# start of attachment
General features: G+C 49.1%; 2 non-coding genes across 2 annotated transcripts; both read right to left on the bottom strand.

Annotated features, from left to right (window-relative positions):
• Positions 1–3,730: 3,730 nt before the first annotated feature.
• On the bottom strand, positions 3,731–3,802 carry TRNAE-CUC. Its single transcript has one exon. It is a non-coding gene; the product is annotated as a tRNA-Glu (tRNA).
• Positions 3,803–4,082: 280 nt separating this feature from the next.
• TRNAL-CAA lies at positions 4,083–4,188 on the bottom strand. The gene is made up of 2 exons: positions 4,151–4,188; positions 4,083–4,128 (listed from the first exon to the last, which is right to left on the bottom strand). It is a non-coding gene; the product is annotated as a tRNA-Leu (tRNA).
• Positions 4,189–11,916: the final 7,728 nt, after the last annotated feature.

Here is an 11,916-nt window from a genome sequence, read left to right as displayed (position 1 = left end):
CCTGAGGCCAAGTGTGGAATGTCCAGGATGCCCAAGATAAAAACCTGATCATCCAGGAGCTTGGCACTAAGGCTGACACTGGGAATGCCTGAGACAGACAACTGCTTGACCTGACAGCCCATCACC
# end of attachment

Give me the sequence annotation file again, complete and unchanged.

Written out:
General features: G+C 49.1%; 2 non-coding genes across 2 annotated transcripts; both read right to left on the bottom strand.

Annotated features, from left to right (window-relative positions):
• Positions 1–3,730: 3,730 nt before the first annotated feature.
• On the bottom strand, positions 3,731–3,802 carry TRNAE-CUC. Its single transcript has one exon. It is a non-coding gene; the product is annotated as a tRNA-Glu (tRNA).
• Positions 3,803–4,082: 280 nt separating this feature from the next.
• TRNAL-CAA lies at positions 4,083–4,188 on the bottom strand. The gene is made up of 2 exons: positions 4,151–4,188; positions 4,083–4,128 (listed from the first exon to the last, which is right to left on the bottom strand). It is a non-coding gene; the product is annotated as a tRNA-Leu (tRNA).
• Positions 4,189–11,916: the final 7,728 nt, after the last annotated feature.

Here is an 11,916-nt window from a genome sequence, read left to right as displayed (position 1 = left end):
CCTGAGGCCAAGTGTGGAATGTCCAGGATGCCCAAGATAAAAACCTGATCATCCAGGAGCTTGGCACTAAGGCTGACACTGGGAATGCCTGAGACAGACAACTGCTTGACCTGACAGCCCATCACC